Agbakoba Seeks Federal High Court Civil Procedure Rules Reforms

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Olisa Agbakoba SAN

A former President of the Nigerian Bar Association (NBA) Dr. Olisa Agbakoba, Senior Advocate of Nigeria, (SAN), has called for reform of the Federal High Court Civil Procedure Rules, in order to facilitate efficient disposal of cases.

Agbakoba, who made the call while addressing newsmen in Lagos, on the need for a reevaluation of the legal and justice sectors in the country, said that if these reforms were carried through, it becomes easy to draw a prediction of the state of practice at the Federal High Courts.

He said the Federal High Court rules succeeded the Federal Revenue Court which came into being in 1973.

He said that over 49 years, the rules of practice applicable to the courts witnessed several innovations and reviews under these successive chief judges, and called for a new reform.

According to him, court rules are like “court culture” and like every cultural pattern court culture is dynamic, and reviews are necessary to bring rules up to date with modern trend, and secure continued relevance in a changing world.

He described the present reforms proposed by the immediate past Chief Judge of the Federal High Court, Justice Ibrahim Auta, as being the most comprehensive since the era of Justice Alfa Belgore.

According to him, the reform seeks a review and redraft of the Civil procedure rules, Companies Winding up rules, and the Bankruptcy rules, which he said all contained obsolete provisions which had made their application antithetical to achieve.

Agbakoba said that some of the key innovations of the proposed rules include: fundamental objectives, case management, full front loading, and modernisation.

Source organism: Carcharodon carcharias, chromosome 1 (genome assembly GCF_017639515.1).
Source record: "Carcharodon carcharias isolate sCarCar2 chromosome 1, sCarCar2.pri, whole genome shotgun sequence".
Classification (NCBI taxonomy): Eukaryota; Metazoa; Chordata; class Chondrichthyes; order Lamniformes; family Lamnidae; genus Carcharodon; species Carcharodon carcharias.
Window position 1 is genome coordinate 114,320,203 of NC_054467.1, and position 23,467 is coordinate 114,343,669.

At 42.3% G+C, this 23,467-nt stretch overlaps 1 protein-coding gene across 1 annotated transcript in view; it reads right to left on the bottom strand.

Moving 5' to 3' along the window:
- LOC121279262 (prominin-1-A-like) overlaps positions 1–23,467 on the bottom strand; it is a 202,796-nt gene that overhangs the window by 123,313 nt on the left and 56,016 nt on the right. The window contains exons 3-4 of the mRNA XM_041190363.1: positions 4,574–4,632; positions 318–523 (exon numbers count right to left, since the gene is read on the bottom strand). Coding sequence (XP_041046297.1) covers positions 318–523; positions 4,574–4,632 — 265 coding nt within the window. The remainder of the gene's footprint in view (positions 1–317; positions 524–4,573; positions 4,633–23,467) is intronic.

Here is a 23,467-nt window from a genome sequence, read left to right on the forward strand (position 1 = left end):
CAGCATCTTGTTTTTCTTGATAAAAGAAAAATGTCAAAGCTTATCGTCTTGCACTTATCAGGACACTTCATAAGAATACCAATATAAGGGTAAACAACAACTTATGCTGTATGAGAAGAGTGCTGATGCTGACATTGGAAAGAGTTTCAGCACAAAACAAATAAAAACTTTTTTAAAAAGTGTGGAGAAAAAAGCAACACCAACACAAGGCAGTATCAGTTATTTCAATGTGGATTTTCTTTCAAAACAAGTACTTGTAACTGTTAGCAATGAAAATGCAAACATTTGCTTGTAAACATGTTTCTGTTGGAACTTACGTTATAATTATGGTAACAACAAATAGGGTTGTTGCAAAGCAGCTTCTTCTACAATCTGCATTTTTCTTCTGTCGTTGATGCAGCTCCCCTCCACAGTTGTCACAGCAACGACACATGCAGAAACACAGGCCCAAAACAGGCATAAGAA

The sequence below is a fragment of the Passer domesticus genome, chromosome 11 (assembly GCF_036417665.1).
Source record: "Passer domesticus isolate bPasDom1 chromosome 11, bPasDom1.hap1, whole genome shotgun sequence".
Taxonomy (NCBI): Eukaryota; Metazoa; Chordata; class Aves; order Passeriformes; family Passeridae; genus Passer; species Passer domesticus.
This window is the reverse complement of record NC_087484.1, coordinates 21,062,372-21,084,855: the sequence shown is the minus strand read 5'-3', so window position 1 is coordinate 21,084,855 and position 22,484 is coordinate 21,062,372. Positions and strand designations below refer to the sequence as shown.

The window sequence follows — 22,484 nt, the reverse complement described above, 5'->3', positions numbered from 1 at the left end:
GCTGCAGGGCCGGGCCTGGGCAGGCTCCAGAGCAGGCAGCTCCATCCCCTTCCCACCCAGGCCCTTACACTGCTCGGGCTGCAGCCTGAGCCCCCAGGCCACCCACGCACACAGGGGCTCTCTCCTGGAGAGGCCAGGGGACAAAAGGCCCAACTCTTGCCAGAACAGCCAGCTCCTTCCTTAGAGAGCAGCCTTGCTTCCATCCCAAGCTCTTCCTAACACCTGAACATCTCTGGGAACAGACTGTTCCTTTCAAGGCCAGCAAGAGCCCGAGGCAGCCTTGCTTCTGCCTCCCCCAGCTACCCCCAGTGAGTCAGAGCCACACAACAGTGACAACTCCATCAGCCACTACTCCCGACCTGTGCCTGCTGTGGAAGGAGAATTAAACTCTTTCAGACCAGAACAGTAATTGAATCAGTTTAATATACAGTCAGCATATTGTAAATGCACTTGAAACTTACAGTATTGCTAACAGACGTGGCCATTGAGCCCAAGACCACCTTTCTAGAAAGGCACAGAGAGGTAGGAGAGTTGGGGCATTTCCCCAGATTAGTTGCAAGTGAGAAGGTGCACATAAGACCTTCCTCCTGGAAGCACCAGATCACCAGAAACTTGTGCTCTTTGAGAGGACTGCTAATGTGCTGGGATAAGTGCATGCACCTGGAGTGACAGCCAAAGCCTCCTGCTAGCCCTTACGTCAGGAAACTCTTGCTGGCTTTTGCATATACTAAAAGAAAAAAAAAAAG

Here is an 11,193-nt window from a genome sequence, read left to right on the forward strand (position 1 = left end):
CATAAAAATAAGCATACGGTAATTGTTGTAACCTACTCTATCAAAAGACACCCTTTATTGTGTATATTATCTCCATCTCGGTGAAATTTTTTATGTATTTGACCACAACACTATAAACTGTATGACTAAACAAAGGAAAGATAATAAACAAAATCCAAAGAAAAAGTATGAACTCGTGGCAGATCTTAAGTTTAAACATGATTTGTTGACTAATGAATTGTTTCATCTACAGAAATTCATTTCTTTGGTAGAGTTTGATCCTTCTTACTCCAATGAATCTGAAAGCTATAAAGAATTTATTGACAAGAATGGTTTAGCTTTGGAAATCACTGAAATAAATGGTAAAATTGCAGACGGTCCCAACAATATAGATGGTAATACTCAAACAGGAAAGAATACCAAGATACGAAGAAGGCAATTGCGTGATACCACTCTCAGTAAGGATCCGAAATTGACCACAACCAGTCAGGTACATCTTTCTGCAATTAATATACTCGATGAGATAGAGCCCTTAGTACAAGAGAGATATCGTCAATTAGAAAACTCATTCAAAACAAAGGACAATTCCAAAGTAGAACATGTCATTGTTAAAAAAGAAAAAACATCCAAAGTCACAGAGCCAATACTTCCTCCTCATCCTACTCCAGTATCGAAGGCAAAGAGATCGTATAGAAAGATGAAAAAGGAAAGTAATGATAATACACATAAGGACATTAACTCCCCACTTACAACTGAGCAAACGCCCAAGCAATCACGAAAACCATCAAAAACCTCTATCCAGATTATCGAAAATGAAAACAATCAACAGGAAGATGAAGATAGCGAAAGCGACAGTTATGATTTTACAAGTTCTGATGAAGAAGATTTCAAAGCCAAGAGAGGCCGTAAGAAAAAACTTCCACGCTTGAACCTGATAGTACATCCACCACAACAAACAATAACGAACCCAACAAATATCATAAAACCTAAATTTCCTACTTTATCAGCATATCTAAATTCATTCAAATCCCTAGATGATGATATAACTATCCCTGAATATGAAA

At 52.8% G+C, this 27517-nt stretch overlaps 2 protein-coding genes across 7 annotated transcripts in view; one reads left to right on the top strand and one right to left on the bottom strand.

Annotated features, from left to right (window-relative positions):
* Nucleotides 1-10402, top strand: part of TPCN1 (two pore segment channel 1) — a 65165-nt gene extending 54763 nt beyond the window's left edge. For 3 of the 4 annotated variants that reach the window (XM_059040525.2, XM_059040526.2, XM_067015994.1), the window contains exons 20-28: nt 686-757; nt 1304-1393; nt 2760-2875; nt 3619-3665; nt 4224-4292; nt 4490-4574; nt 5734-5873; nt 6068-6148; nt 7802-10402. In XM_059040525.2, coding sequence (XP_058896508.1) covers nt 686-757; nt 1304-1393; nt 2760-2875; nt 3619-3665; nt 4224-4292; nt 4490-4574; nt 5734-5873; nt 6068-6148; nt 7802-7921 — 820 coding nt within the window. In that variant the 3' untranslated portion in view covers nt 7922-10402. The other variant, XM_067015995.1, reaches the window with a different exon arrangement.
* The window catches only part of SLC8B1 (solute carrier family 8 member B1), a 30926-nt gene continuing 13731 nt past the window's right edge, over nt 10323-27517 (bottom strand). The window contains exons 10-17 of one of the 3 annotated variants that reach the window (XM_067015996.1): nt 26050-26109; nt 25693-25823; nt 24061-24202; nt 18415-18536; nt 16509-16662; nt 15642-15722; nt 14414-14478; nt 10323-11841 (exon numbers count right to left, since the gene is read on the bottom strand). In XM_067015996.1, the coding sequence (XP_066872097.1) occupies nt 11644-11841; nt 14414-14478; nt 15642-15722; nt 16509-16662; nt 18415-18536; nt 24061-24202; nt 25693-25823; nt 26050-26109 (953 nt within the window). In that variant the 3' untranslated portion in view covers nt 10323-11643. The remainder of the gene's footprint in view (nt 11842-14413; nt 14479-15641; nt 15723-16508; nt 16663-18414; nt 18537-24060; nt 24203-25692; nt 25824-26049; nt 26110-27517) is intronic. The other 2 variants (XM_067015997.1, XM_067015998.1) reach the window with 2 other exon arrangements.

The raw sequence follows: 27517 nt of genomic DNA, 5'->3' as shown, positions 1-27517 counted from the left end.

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“Fundamental objective is the chief interpretative tool for the rules, in which the judge is obliged to bear the overriding objective in mind throughout the proceedings and parties are required to help the judge further this objective,” he said.

He described case management as being similar to inquisitorial judging but less invasive.

An inquisitorial system is a legal system where the court or a part of the court is actively involved in investigating the facts of the case, as opposed to an adversarial system where the role of the court is primarily that of an impartial referee between the prosecution and the defense.

Inquisitorial systems are used primarily in countries with civil legal systems as opposed to common law systems.

Countries using common law, including the United States, may use an inquisitorial system for summary hearings in the case of misdemeanors such as minor traffic violations.

“With case management powers, the judge can go into the arena of a conflict before it, to curtail derailment or obstruction in order to progress the proceedings,” he said.

He said that if these reforms are carried through, it becomes easy to draw a prognosis of the state of practice at the Federal High Court, which he believes will be more effective in justice dispensation.

“The result will be a regime of practice, that will be able to deliver just and efficient disposal of cases,” he said

(NAN)

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